Rule4 Building Group
Rule4 Building Group
  • Hometalker
  • Elkridge, MD
Asked on Mar 22, 2012

The Steps to follow for Deck Cleaning and Maintenance

KMS Woodworks

Answered

Last year I put this together for our blog. I'm starting send out the link again now the deck cleaning season is upon us and we are getting inquiries and calls for estimates. The article goes through the process you should expect from a professional company or what you could do yourself. There are lots of pictures which I think tell the story quite nicely. Hope you find it useful. Allison, Rule4 Marketing Manager
http://rule4remodelingcontractor.com/home-remodeling/?p=78
1 answer
  • KMS Woodworks
    on Mar 23, 2012

    Actually the use of bleach (chlorine based) should be avoided when working with wood decks. It alters the pH and can degrade the wood more quickly, power washers should also be be used with extreme caution as some types of wood can be eroded away ( cedar, pine, redwood). Aggressive power washing removes the softer "early growth" wood leaving ridges of the late wood. This actually makes a deck "rougher" and will require sanding to even up the surface. A lot of deck "cleaning" companies use power washers because it is fast and "cheap" for them in the labor dept. The use of a regular garden hose and scrubbing "broom" or brush can be just as effective using pH neutral cleaners. But it is more labor intensive. I have been using the line of cleaners from Penofin for about 15 years. their deck cleaning product is Sodium Percarbonate based and is wood friendly...in solution it produces Hydrogen peroxide which is a natural "oxygen type" cleaner. ( 100% Hydrogen peroxide has a pH value of 6.2) which is much closer to neutral (7). Household bleach is in the Highly alkaline pH zone of 12 to 12.5 http://en.wikipedia.org/wiki/Sodium_percarbonate Following up that cleaning step with a "brightener" will also contribute to a final more pH balanced condition. Penofin's "brightener" is Oxalic acid based and eliminate a lot of the "tannin stains" that can develop in woods like cedar. http://www.networx.com/article/all-hands-on-deck http://www.networx.com/article/awesome-colorado-decks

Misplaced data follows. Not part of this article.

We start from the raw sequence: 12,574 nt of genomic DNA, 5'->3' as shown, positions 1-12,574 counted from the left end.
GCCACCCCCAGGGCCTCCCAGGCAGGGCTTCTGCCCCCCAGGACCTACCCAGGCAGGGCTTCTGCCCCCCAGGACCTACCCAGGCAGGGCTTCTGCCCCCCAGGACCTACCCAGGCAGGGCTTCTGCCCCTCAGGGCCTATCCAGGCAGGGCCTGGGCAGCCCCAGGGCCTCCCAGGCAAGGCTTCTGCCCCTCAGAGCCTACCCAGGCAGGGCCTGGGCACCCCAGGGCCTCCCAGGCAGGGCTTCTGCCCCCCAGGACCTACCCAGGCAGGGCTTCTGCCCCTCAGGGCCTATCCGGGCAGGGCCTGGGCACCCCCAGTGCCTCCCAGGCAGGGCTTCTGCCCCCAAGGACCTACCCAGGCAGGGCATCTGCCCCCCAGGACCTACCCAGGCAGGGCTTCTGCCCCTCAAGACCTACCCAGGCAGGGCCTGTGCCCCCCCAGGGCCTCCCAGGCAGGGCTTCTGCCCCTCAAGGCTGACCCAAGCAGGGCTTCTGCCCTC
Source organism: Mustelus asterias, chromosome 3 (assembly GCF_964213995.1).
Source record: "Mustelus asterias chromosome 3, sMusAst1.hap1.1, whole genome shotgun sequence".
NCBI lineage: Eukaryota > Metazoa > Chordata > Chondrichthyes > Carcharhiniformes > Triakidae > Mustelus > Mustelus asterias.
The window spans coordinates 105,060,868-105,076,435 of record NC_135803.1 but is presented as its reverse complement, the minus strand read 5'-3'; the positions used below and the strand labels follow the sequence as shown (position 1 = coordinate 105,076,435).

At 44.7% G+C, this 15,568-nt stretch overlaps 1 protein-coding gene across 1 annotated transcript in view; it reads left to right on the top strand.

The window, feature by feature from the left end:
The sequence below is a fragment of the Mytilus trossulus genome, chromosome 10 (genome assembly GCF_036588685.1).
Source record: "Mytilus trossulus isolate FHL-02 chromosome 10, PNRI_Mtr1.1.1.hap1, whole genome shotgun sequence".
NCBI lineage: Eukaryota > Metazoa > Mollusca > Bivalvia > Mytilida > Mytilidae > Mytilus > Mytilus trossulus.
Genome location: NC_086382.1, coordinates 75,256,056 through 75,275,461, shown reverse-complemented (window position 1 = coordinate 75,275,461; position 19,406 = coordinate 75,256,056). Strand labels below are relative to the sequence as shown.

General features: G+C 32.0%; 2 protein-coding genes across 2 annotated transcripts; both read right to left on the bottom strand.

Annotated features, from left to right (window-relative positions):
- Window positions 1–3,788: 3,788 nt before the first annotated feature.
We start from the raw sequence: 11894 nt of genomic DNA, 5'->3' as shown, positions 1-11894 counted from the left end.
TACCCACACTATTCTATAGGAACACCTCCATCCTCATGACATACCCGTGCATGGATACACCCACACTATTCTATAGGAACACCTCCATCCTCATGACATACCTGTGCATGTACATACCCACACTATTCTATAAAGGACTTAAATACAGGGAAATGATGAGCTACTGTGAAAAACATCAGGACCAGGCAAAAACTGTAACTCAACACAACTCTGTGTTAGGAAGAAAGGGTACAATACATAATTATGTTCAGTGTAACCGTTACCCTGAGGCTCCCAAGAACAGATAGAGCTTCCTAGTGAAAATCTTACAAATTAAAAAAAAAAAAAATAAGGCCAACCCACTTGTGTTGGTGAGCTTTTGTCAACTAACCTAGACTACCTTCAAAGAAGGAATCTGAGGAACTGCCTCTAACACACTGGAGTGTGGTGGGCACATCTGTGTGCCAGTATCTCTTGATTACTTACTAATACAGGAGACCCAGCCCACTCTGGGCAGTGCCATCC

Your comment...